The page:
This week, the Pennsylvania Senate released its numbers on the state budget. In their version, the Senate restores $500 million in funding, including restoring funding for Pennsylvania's colleges to its current levels.
In addition to adding higher education funding, the Senate chose to increase funding in certain health and health-related departments such as Epilepsy, Tourette's Syndrome, Autism, and various MA related programs,
While overall funding increased, The Philadelphia Inquirer reported that attempts "to put in another $250 million for social services, child-care services, and a temporary cash assistance program for poor and disabled adults failed." According to the Pennsylvania Budget and Policy Center, the Senate budget increases spending while continuing a proposed tax cut and cutting a proposed cap on the sales tax vendor discount.
In response to the budget proposal, Governor Corbett's spokesman Eric Shirk said "The Senate budget proposal is not sustainable beyond 2012-13.... It would move the state farther away from achieving long-term structural balance."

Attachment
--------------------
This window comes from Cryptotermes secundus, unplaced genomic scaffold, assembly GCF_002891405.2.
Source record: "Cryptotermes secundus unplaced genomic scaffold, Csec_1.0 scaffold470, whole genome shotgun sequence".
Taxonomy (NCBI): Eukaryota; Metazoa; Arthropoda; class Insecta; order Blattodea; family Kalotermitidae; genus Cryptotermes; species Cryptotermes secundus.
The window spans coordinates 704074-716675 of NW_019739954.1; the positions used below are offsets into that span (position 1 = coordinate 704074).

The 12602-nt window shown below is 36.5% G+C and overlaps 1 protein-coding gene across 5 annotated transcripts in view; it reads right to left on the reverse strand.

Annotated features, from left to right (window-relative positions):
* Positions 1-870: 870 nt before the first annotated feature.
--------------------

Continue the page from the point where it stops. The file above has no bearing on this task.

In other budget news, Senate Bill 1433, which would primarily fund HEMAP, passed unanimously in the Senate today.
Tomorrow, a vote is expected in the House on a budget including cuts to nutrition, health care, and other social services.
Some examples of cuts include:
- All 46 million people receiving food stamps (SNAP) will see their monthly assistance reduced; 2 million will be denied SNAP help altogether.
- 280,000 low-income children will not get free school meals.
- Millions of people will lose Medicaid services.
- 350,000 will go without subsidies to help pay their health insurance premiums.
- Hundreds of thousands of abused or neglected children and seniors will go without essential care and protection.
These ten years of cuts have been proposed in a budget procedure called "reconciliation." Reconciliation was mandated after the Super Committee and Congress failed to come to an agreement on the budget last year. This House bill avoids cuts in the Pentagon budget (about $55 billion).
There is still time to take action. If you oppose these cuts, please use the Coalition on Human Needs email service.
According to CWLA, a Center on Budget and Policy Priorities report called Eliminating Social Services Block Grant Would Weaken Services for Vulnerable Children, Adults, and Disabled, found that eliminating the SSBG would likely reduce critical services for populations with unique needs. In particular the report notes that eliminating the block grant could create significant service gaps for children who have experienced or are at risk of abuse or neglect.
Editorials Across the State Regarding the Budget
Over the past two weeks, newspapers have been using their editorial pages to share views on the budget. Here are some of the ones that have come to our inbox: